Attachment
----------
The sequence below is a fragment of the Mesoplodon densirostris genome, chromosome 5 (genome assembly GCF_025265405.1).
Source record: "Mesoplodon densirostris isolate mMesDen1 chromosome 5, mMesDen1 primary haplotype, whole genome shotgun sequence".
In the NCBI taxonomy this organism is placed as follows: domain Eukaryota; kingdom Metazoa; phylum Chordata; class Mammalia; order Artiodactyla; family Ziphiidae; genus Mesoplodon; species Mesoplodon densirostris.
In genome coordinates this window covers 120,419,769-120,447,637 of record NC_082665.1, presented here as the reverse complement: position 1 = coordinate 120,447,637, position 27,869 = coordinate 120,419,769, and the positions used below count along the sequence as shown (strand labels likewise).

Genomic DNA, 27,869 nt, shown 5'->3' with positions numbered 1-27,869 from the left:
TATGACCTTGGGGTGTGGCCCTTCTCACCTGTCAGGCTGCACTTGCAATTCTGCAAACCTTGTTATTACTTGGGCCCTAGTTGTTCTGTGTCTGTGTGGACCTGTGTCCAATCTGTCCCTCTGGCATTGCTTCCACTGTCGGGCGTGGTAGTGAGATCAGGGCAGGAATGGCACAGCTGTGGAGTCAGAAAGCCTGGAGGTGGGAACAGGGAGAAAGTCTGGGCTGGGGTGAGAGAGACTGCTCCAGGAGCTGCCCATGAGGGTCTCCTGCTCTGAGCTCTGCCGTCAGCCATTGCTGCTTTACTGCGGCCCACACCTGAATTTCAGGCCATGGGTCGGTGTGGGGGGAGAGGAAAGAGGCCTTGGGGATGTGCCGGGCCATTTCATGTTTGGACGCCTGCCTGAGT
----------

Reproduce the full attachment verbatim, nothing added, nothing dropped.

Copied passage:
The sequence below is a fragment of the Mesoplodon densirostris genome, chromosome 5 (genome assembly GCF_025265405.1).
Source record: "Mesoplodon densirostris isolate mMesDen1 chromosome 5, mMesDen1 primary haplotype, whole genome shotgun sequence".
In the NCBI taxonomy this organism is placed as follows: domain Eukaryota; kingdom Metazoa; phylum Chordata; class Mammalia; order Artiodactyla; family Ziphiidae; genus Mesoplodon; species Mesoplodon densirostris.
In genome coordinates this window covers 120,419,769-120,447,637 of record NC_082665.1, presented here as the reverse complement: position 1 = coordinate 120,447,637, position 27,869 = coordinate 120,419,769, and the positions used below count along the sequence as shown (strand labels likewise).

Genomic DNA, 27,869 nt, shown 5'->3' with positions numbered 1-27,869 from the left:
TATGACCTTGGGGTGTGGCCCTTCTCACCTGTCAGGCTGCACTTGCAATTCTGCAAACCTTGTTATTACTTGGGCCCTAGTTGTTCTGTGTCTGTGTGGACCTGTGTCCAATCTGTCCCTCTGGCATTGCTTCCACTGTCGGGCGTGGTAGTGAGATCAGGGCAGGAATGGCACAGCTGTGGAGTCAGAAAGCCTGGAGGTGGGAACAGGGAGAAAGTCTGGGCTGGGGTGAGAGAGACTGCTCCAGGAGCTGCCCATGAGGGTCTCCTGCTCTGAGCTCTGCCGTCAGCCATTGCTGCTTTACTGCGGCCCACACCTGAATTTCAGGCCATGGGTCGGTGTGGGGGGAGAGGAAAGAGGCCTTGGGGATGTGCCGGGCCATTTCATGTTTGGACGCCTGCCTGAGT